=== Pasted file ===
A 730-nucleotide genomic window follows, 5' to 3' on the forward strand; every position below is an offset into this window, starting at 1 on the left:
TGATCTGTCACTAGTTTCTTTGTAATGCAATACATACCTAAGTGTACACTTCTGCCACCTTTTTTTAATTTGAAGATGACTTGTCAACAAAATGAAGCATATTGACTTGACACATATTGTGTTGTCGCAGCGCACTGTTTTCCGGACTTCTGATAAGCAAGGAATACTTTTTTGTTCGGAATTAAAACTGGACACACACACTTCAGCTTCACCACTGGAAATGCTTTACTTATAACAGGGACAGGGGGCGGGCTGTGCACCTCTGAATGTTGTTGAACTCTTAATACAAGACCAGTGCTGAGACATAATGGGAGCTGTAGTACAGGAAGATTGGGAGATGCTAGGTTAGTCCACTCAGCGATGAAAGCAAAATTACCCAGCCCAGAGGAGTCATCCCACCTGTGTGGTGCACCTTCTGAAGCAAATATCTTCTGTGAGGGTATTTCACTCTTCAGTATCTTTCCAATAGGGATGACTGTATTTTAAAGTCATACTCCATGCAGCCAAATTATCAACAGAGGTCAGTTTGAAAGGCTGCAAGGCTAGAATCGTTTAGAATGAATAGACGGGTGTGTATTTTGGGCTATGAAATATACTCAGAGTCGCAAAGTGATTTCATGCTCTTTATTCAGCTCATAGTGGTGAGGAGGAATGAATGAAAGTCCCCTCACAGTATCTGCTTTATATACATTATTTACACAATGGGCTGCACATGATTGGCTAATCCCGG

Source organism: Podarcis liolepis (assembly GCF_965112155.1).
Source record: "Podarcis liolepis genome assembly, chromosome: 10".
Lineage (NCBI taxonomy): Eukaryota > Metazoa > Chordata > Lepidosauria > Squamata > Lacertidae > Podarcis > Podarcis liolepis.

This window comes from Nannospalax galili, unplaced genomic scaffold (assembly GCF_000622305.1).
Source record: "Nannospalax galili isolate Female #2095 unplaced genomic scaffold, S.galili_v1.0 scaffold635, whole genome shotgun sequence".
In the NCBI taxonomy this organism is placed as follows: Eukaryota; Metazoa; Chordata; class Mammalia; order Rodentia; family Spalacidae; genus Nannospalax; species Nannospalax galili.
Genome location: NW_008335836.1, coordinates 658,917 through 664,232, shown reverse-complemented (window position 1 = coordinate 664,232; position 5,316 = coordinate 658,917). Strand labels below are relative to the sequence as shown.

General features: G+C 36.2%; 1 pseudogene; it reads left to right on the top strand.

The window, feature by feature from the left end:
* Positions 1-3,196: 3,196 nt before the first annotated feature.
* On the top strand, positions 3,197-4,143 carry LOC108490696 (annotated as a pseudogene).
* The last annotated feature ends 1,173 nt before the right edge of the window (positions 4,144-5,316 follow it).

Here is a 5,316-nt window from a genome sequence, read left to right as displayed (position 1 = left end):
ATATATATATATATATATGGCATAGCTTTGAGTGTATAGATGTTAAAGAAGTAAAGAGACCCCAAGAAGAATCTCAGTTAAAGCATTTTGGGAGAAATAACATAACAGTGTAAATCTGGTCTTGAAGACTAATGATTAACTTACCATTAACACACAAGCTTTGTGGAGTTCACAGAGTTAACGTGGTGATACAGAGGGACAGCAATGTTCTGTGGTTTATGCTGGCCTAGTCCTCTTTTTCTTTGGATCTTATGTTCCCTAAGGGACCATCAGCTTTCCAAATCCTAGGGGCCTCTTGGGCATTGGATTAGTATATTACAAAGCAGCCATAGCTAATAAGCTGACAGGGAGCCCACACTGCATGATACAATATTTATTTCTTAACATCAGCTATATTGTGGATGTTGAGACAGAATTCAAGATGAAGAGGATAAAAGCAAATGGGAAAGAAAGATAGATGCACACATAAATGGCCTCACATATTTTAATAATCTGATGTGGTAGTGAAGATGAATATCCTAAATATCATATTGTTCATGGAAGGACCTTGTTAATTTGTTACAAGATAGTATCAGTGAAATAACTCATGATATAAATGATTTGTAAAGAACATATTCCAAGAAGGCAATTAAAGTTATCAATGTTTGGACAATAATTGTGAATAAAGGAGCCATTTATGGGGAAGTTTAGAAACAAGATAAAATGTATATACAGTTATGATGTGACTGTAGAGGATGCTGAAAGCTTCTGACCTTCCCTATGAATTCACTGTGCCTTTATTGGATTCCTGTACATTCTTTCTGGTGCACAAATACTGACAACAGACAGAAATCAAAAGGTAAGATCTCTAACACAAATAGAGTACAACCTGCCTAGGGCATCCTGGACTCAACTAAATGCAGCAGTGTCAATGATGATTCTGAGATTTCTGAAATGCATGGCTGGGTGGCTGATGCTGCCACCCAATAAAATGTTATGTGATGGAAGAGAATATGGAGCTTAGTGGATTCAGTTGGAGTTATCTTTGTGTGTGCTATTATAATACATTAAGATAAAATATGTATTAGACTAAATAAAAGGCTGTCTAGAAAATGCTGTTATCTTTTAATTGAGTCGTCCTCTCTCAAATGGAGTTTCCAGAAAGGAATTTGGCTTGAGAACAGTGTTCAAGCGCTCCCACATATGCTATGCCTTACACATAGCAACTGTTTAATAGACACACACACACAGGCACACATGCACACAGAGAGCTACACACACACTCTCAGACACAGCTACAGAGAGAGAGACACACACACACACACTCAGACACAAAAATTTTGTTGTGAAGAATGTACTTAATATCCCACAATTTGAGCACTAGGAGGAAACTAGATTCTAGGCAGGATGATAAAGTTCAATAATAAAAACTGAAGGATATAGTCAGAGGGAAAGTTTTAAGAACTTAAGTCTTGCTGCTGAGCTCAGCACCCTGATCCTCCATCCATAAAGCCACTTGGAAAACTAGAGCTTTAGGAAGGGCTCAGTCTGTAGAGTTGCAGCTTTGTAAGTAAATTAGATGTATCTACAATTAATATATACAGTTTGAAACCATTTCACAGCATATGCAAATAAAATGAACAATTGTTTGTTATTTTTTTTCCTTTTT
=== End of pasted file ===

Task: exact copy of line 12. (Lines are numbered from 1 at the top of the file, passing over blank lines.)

* Positions 1-3,196: 3,196 nt before the first annotated feature.